There are increased noise levels of late coming out of the FCA.
First the news earlier this month that NatWest is being prosecuted for AML failings, and now a new campaign to encourage whistleblowing in UK financial services firms. “We listen to all whistleblowers, and if they shine a light on serious misconduct, we want to make sure we act responsibly” said Mark Steward, Executive Director of Enforcement and Market Oversight at the FCA.
The FCA has stressed at length the confidentially that can accompany any whistleblowing. Looking ahead, and maybe with an eye on being busy, the FCA has increased the headcount of its whistleblowing team. The question that many are asking is whether the FCA will consider financial reward for someone blowing the whistle.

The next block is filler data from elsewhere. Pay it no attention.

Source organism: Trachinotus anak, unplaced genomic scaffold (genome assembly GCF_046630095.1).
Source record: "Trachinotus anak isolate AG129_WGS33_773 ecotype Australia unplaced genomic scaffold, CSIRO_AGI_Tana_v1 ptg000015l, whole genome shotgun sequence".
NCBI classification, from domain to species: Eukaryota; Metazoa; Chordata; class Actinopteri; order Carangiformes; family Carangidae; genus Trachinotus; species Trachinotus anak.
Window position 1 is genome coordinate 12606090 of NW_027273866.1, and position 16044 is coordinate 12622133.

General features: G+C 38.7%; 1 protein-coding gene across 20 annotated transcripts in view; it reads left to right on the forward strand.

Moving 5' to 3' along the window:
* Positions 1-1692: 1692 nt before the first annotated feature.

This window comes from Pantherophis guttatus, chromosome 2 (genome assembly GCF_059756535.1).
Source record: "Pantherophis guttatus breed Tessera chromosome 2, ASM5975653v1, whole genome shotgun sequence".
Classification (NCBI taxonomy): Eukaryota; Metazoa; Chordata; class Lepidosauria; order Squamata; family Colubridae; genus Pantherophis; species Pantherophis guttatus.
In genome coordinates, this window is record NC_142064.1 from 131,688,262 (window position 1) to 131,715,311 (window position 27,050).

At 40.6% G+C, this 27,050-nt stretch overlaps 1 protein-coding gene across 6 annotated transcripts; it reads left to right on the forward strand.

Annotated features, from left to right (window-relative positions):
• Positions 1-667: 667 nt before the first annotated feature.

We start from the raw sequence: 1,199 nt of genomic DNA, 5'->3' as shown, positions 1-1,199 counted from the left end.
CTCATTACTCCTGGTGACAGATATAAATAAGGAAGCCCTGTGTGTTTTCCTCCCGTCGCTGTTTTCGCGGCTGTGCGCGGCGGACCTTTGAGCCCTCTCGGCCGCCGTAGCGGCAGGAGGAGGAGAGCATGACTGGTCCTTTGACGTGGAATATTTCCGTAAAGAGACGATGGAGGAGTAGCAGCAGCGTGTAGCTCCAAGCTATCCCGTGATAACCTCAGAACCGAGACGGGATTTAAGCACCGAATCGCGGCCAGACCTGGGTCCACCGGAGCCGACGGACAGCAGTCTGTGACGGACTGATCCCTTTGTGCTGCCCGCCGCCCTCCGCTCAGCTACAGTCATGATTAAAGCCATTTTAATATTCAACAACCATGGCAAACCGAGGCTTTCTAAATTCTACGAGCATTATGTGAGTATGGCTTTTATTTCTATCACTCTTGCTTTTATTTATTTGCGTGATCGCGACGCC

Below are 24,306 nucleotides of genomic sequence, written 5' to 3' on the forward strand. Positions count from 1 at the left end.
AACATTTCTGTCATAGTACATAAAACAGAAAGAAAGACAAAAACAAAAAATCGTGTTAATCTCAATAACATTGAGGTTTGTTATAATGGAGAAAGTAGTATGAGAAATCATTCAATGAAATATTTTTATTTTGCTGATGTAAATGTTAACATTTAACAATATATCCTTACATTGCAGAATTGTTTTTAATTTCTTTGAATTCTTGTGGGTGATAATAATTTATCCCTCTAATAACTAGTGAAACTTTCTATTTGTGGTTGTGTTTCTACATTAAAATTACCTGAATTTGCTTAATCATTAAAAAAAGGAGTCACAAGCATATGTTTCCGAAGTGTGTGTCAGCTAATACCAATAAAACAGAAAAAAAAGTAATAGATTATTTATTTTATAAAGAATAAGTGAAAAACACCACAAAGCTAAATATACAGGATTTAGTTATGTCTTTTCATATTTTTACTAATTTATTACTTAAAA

In the US, the SEC has generously rewarded whistleblowers since starting its own programme in 2012. Only last October, a record $114m was paid to one whistleblower who tipped-off the government on misconduct. Awards made typically range from 10-30% of any money collected back by the US government. To-date, approaching $800m has been awarded to whistleblowers in the US.
Will the success of the FCA programme be impeded by a lack of financial reward or is the UK playing field a different one to that in the US, with financial reward not the motivator to those reporting misconduct?
The FCA is perhaps re-calibrating and following recent criticism for oversight failures surrounding the mini-bond scandal and eventual £237m collapse of London Capital and Finance (LCF). Losses were incurred by 11,000 by small investors.
What is certain, is that the new FCA CEO looks to be keeping firms on their toes into 2021.
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